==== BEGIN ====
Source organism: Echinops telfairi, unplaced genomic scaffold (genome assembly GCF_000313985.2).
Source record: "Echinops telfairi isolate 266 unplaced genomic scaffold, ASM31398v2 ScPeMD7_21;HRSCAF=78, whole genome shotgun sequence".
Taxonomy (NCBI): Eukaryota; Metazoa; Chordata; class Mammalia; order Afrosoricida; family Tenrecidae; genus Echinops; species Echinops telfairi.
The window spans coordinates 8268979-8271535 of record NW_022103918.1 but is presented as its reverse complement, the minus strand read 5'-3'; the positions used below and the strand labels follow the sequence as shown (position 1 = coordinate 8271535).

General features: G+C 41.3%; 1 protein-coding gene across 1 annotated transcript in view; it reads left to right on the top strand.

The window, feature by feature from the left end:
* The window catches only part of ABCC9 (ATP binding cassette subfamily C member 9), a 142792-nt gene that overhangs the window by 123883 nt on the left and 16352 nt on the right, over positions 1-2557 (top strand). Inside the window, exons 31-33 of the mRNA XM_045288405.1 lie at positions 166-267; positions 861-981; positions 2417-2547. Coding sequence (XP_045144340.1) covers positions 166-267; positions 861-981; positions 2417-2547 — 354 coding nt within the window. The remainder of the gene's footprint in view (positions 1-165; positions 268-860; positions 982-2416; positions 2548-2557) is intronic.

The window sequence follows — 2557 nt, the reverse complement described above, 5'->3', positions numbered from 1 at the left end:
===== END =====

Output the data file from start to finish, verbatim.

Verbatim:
Source organism: Echinops telfairi, unplaced genomic scaffold (genome assembly GCF_000313985.2).
Source record: "Echinops telfairi isolate 266 unplaced genomic scaffold, ASM31398v2 ScPeMD7_21;HRSCAF=78, whole genome shotgun sequence".
Taxonomy (NCBI): Eukaryota; Metazoa; Chordata; class Mammalia; order Afrosoricida; family Tenrecidae; genus Echinops; species Echinops telfairi.
The window spans coordinates 8268979-8271535 of record NW_022103918.1 but is presented as its reverse complement, the minus strand read 5'-3'; the positions used below and the strand labels follow the sequence as shown (position 1 = coordinate 8271535).

General features: G+C 41.3%; 1 protein-coding gene across 1 annotated transcript in view; it reads left to right on the top strand.

The window, feature by feature from the left end:
* The window catches only part of ABCC9 (ATP binding cassette subfamily C member 9), a 142792-nt gene that overhangs the window by 123883 nt on the left and 16352 nt on the right, over positions 1-2557 (top strand). Inside the window, exons 31-33 of the mRNA XM_045288405.1 lie at positions 166-267; positions 861-981; positions 2417-2547. Coding sequence (XP_045144340.1) covers positions 166-267; positions 861-981; positions 2417-2547 — 354 coding nt within the window. The remainder of the gene's footprint in view (positions 1-165; positions 268-860; positions 982-2416; positions 2548-2557) is intronic.

The window sequence follows — 2557 nt, the reverse complement described above, 5'->3', positions numbered from 1 at the left end: